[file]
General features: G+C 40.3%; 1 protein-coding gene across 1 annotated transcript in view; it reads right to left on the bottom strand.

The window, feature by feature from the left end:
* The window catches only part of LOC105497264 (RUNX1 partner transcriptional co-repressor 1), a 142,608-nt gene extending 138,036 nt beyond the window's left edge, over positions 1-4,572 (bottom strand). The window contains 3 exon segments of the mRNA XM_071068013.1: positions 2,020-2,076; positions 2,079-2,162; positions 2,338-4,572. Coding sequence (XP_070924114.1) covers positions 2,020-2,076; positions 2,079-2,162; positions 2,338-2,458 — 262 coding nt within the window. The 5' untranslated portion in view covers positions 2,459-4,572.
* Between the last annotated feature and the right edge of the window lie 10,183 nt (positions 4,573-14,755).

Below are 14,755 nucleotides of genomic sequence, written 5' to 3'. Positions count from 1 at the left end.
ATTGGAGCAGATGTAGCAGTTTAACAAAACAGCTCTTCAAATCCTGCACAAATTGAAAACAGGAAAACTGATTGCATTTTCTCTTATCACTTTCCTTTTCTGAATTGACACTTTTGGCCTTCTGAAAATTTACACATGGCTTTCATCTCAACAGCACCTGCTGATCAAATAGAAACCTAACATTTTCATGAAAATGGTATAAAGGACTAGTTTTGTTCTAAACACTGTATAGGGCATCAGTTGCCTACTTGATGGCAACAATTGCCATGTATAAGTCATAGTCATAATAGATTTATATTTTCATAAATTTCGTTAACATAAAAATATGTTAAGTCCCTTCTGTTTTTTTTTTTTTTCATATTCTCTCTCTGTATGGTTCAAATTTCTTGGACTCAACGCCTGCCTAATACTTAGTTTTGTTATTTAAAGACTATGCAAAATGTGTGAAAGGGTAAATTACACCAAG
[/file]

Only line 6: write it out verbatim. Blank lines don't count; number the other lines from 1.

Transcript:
ATTGGAGCAGATGTAGCAGTTTAACAAAACAGCTCTTCAAATCCTGCACAAATTGAAAACAGGAAAACTGATTGCATTTTCTCTTATCACTTTCCTTTTCTGAATTGACACTTTTGGCCTTCTGAAAATTTACACATGGCTTTCATCTCAACAGCACCTGCTGATCAAATAGAAACCTAACATTTTCATGAAAATGGTATAAAGGACTAGTTTTGTTCTAAACACTGTATAGGGCATCAGTTGCCTACTTGATGGCAACAATTGCCATGTATAAGTCATAGTCATAATAGATTTATATTTTCATAAATTTCGTTAACATAAAAATATGTTAAGTCCCTTCTGTTTTTTTTTTTTTTCATATTCTCTCTCTGTATGGTTCAAATTTCTTGGACTCAACGCCTGCCTAATACTTAGTTTTGTTATTTAAAGACTATGCAAAATGTGTGAAAGGGTAAATTACACCAAG